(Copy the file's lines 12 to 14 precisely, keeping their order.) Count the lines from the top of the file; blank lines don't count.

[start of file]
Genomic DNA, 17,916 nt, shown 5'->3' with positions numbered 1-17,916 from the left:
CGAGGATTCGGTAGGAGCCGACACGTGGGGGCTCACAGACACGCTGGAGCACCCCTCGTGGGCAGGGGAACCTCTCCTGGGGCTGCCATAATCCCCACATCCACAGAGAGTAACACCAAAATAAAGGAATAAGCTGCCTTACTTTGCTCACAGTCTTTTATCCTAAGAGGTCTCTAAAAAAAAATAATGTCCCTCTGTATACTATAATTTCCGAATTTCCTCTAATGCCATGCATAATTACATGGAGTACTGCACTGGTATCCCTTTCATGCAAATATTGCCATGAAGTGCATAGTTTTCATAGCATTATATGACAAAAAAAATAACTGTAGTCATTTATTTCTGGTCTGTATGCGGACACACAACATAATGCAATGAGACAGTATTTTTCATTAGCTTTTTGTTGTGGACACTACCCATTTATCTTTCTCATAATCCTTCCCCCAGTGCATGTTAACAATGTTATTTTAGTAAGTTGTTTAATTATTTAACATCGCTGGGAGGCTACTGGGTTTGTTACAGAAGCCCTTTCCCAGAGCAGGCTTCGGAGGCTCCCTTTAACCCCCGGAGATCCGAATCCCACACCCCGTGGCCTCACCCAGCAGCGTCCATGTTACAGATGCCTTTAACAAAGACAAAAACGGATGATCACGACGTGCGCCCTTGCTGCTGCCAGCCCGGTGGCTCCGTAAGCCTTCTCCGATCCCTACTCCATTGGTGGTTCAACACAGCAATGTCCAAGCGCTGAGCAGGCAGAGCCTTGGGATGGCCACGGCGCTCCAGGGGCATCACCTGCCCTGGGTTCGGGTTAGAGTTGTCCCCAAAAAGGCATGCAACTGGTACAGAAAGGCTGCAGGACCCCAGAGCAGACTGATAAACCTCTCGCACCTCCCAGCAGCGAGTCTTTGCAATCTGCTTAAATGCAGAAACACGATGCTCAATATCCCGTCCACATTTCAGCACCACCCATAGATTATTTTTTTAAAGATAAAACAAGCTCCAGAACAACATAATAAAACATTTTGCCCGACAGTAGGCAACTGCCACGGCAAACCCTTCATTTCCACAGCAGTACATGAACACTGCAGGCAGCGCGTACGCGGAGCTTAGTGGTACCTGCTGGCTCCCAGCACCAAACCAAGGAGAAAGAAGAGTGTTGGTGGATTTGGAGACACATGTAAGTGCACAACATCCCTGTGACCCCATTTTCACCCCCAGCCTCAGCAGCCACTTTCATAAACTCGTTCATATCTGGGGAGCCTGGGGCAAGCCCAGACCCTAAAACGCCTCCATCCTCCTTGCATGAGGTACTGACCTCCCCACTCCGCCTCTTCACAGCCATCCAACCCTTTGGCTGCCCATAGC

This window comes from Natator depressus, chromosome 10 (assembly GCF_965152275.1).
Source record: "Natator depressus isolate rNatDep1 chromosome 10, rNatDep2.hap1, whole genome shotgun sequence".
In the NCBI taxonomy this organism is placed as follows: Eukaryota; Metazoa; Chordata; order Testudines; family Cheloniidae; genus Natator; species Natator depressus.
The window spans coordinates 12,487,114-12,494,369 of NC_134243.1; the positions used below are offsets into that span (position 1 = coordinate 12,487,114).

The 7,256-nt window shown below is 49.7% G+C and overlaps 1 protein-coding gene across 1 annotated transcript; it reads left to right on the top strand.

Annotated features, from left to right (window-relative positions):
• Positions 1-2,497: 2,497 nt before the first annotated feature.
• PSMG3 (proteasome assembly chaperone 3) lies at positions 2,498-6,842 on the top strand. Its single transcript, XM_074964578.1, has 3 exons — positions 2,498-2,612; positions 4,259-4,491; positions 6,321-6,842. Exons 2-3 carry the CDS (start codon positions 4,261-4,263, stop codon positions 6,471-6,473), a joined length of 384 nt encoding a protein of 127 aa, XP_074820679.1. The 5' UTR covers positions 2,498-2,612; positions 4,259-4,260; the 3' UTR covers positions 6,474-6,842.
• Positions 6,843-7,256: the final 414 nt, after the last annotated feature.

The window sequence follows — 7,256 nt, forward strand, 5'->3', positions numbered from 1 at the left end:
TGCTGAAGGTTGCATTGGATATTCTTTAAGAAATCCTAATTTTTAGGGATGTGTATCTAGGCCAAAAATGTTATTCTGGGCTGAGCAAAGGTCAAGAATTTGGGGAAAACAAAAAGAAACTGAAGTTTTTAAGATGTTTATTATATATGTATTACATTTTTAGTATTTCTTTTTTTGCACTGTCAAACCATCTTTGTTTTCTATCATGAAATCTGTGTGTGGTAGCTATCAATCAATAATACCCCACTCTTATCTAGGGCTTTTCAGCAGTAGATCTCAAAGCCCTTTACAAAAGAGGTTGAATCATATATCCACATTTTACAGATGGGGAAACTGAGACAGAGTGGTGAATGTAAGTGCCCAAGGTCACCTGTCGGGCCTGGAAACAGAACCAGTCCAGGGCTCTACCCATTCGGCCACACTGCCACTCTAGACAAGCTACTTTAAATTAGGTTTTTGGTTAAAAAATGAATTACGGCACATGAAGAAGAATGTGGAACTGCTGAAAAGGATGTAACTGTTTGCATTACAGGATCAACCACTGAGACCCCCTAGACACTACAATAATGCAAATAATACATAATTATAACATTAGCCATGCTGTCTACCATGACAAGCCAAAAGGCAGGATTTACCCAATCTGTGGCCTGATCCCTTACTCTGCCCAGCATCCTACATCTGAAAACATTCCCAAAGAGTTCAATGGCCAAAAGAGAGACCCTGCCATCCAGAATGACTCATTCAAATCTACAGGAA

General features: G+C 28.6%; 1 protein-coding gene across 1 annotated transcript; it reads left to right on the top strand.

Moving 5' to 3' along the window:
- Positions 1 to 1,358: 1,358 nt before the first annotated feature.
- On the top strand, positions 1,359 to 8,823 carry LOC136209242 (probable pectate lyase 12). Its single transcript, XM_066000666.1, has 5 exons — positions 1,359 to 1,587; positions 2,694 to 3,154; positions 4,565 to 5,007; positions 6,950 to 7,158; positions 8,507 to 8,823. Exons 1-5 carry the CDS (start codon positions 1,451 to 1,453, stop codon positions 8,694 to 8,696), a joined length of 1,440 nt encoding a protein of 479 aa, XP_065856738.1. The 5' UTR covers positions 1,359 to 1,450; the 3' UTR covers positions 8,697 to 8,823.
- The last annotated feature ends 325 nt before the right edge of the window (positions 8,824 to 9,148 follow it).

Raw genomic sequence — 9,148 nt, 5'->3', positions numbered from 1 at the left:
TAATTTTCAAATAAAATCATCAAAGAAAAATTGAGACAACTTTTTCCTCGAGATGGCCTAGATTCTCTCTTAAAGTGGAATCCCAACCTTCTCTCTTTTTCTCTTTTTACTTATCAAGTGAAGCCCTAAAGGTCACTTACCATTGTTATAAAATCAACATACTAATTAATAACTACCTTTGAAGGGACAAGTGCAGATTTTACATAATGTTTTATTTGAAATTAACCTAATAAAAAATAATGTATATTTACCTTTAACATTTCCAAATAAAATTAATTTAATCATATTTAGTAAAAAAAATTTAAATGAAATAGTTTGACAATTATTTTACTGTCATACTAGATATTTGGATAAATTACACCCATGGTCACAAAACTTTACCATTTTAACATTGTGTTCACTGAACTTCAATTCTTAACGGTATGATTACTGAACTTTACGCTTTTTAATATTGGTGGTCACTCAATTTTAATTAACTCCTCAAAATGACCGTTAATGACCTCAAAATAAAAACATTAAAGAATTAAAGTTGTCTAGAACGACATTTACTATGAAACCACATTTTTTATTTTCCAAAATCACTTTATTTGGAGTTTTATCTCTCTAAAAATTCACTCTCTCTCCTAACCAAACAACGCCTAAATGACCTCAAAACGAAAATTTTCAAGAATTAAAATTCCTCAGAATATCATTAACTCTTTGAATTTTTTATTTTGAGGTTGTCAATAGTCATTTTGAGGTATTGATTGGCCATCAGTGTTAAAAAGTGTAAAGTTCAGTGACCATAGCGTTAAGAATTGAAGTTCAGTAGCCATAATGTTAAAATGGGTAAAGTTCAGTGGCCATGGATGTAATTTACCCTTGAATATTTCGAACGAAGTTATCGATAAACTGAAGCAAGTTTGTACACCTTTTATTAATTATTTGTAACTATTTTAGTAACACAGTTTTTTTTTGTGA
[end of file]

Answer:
The window sequence follows — 7,256 nt, forward strand, 5'->3', positions numbered from 1 at the left end:
TGCTGAAGGTTGCATTGGATATTCTTTAAGAAATCCTAATTTTTAGGGATGTGTATCTAGGCCAAAAATGTTATTCTGGGCTGAGCAAAGGTCAAGAATTTGGGGAAAACAAAAAGAAACTGAAGTTTTTAAGATGTTTATTATATATGTATTACATTTTTAGTATTTCTTTTTTTGCACTGTCAAACCATCTTTGTTTTCTATCATGAAATCTGTGTGTGGTAGCTATCAATCAATAATACCCCACTCTTATCTAGGGCTTTTCAGCAGTAGATCTCAAAGCCCTTTACAAAAGAGGTTGAATCATATATCCACATTTTACAGATGGGGAAACTGAGACAGAGTGGTGAATGTAAGTGCCCAAGGTCACCTGTCGGGCCTGGAAACAGAACCAGTCCAGGGCTCTACCCATTCGGCCACACTGCCACTCTAGACAAGCTACTTTAAATTAGGTTTTTGGTTAAAAAATGAATTACGGCACATGAAGAAGAATGTGGAACTGCTGAAAAGGATGTAACTGTTTGCATTACAGGATCAACCACTGAGACCCCCTAGACACTACAATAATGCAAATAATACATAATTATAACATTAGCCATGCTGTCTACCATGACAAGCCAAAAGGCAGGATTTACCCAATCTGTGGCCTGATCCCTTACTCTGCCCAGCATCCTACATCTGAAAACATTCCCAAAGAGTTCAATGGCCAAAAGAGAGACCCTGCCATCCAGAATGACTCATTCAAATCTACAGGAA

General features: G+C 28.6%; 1 protein-coding gene across 1 annotated transcript; it reads left to right on the top strand.